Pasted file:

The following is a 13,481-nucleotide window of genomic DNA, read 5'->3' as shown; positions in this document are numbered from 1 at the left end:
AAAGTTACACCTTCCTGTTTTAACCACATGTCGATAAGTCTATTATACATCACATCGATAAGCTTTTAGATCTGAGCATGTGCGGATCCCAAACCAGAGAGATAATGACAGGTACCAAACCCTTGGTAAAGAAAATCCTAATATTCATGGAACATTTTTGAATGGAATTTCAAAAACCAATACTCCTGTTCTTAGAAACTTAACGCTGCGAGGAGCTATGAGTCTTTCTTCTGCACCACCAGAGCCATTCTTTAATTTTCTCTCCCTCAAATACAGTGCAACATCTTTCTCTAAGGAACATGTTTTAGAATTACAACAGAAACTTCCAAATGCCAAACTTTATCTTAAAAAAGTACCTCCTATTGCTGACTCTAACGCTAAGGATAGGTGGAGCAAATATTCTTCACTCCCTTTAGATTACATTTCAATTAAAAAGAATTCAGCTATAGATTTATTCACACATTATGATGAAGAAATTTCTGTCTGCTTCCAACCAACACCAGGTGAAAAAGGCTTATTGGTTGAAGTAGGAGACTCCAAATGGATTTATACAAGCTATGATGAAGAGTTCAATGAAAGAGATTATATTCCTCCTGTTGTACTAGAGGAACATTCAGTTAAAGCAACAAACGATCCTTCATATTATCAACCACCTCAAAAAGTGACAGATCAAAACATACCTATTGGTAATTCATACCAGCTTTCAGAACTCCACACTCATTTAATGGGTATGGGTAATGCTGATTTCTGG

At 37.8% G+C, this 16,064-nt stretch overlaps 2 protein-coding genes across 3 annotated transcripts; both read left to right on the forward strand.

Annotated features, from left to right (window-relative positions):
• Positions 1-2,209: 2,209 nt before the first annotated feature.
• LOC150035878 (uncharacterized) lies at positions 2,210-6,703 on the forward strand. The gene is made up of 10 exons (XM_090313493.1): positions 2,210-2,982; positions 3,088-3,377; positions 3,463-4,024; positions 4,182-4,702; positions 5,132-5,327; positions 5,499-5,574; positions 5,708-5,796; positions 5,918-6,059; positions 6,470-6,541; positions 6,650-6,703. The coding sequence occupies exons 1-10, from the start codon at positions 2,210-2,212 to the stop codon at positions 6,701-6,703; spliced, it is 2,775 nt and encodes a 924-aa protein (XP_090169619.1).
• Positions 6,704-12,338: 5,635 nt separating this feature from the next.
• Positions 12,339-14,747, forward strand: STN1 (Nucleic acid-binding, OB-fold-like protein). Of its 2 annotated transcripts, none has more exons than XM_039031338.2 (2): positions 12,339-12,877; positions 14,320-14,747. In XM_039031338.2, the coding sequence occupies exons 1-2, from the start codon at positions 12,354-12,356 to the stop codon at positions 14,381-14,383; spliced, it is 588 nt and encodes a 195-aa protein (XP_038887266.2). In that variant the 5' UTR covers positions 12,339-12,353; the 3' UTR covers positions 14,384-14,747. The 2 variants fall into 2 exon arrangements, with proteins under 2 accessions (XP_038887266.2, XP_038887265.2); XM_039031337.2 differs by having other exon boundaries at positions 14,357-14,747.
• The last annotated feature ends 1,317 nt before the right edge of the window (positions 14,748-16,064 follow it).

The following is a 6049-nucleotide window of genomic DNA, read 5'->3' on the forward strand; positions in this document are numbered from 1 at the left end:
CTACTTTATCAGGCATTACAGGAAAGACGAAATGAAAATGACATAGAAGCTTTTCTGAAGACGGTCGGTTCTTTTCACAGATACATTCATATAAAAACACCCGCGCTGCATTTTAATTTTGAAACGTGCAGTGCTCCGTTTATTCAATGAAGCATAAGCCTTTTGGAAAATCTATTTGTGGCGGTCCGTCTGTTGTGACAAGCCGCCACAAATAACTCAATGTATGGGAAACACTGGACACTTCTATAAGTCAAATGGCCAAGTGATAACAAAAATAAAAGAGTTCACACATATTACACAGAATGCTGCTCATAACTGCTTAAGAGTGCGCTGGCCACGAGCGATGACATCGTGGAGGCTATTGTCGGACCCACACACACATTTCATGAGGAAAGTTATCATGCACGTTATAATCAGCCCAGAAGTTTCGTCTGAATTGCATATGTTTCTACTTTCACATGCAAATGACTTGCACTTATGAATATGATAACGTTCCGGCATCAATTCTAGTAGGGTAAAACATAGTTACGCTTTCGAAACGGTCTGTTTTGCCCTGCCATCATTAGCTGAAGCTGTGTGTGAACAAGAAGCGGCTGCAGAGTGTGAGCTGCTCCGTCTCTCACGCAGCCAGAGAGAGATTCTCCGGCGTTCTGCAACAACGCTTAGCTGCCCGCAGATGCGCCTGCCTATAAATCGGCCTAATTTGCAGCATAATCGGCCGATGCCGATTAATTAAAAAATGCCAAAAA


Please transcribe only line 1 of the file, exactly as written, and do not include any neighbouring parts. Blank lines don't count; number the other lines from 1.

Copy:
The following is a 13,481-nucleotide window of genomic DNA, read 5'->3' as shown; positions in this document are numbered from 1 at the left end: